So when CNH Parts and Service offered him a summer internship in parts marketing during his last summer of college, Foster was intrigued to say the least.

Anxious to see the industry from a new perspective, Foster took a break from the dealership and entered the fields of insider sales and liaison consulting.  What followed was a 6-year journey full of experiences that took him across the country.

Learning on the go, Foster found himself quickly transitioning to new positions under the corporate umbrella. After joining CNH full time following his graduation from Purdue University in 2007, Foster utilized his foundation as an intern to jump into a sales support specialist role, stationed in Racine, Wis.

Almost a complete 180 degrees from his responsibilities back at Birkey’s, Foster describes a high-gear experience that saw him travel from Illinois to Oklahoma, meeting key players in the industry and learning the trades of equipment procurement, lead times and discount strategies, among others.

“Working corporately, you work farm shows and are constantly interacting with customers and understanding what they’re looking for,” Foster says. “Whether it’s a show where they talk about issues with a product and understanding how to handle it, it’s all about keeping a customer happy in the end.”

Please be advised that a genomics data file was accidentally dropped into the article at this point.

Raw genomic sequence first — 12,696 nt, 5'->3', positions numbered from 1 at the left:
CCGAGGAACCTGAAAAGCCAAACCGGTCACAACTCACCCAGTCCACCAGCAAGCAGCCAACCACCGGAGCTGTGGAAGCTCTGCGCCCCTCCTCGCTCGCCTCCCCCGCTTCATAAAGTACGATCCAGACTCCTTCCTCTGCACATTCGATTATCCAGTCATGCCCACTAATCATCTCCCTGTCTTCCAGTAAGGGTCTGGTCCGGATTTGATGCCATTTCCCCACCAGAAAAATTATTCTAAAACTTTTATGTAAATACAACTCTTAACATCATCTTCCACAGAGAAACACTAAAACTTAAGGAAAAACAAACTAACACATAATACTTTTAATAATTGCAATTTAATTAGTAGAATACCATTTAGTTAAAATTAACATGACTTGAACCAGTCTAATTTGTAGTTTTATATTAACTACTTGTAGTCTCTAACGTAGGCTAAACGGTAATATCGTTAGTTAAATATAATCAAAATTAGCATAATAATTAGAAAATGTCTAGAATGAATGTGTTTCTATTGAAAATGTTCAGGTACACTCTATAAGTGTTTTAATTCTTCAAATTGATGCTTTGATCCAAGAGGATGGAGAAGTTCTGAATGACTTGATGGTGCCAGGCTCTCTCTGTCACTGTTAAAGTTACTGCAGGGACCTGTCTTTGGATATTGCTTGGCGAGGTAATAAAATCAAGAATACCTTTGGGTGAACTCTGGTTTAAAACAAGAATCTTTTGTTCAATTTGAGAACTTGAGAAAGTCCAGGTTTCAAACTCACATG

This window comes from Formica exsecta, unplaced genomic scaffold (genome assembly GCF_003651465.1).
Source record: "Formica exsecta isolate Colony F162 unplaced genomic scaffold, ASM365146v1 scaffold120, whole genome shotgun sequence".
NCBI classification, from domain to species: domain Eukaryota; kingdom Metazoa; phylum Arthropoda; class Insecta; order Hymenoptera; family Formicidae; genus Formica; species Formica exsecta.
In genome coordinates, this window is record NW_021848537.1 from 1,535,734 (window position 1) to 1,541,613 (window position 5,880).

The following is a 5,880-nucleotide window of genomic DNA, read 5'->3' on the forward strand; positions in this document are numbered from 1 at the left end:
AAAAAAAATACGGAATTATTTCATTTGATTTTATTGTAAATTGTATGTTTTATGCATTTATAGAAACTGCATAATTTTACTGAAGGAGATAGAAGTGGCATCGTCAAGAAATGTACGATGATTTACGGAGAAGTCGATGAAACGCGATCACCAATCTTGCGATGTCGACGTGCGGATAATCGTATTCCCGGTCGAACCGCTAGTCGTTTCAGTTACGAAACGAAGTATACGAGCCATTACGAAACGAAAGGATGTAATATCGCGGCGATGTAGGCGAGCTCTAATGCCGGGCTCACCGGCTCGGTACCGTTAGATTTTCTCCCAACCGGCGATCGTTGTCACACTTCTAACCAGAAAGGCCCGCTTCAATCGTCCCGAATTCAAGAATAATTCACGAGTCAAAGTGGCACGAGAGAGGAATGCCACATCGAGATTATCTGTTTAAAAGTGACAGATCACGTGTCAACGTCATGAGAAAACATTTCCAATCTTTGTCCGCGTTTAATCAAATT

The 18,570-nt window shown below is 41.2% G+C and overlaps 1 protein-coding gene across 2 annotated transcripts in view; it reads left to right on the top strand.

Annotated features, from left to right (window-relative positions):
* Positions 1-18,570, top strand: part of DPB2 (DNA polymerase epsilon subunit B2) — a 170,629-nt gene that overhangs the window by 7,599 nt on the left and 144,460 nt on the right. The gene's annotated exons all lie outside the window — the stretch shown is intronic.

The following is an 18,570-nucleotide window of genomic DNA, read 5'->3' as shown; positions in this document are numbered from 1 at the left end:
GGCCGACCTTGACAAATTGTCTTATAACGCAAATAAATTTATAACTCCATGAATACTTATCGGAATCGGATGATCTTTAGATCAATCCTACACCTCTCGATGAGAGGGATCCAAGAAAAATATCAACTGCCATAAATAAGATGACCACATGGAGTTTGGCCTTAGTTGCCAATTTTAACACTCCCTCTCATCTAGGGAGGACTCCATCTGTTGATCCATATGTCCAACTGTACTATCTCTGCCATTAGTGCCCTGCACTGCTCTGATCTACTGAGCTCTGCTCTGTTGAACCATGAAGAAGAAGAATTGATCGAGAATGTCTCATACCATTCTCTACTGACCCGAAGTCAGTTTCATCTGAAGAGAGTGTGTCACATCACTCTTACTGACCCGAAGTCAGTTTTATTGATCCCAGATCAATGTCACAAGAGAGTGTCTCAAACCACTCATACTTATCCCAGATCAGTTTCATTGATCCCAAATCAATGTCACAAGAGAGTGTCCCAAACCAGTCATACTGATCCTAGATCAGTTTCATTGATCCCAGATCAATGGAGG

Foster eventually worked his way up from a liaison between dealers and the corporate office into an inside sales role, where he acted as a sales rep for smaller volume dealers who didn’t have an extended foundation of customers. After a few years of honing his sales abilities, Foster finished his corporate years as a marketer for combines. 

While the working titles changed at Case IH, the opportunities to meet, interact and bond with a wide range of customers and coworkers remained a constant for Foster, and once he finally decided to come back to Birkey’s as a manager in 2013, he felt as if he was more than capable to take on the job as a result.

 “Working with so many people who have so many years of experience in all kinds of situations, I would have to work 40 years to get the same experience,” Foster says. “Learning to handle some of those things has made it a lot easier for me to relate to customers and understand where they’re coming from, and build relationships where they can count on us as their dealer.”

Aside from the advantage of knowing the ins and outs of business management from a corporate perspective, Foster is also thankful for his years at Case IH because it provided him the outlet to see different parts of the industry firsthand.

Without it, Foster is unsure if he ever would’ve been able to reach his current position and level of experience.

“It was just something I wouldn’t have gotten elsewhere. I still keep in touch with a lot of them, and it’s not just work relationships, but getting to know people,” Foster says. “I really dove into what I was doing up there, really enjoyed it and made the most of it.”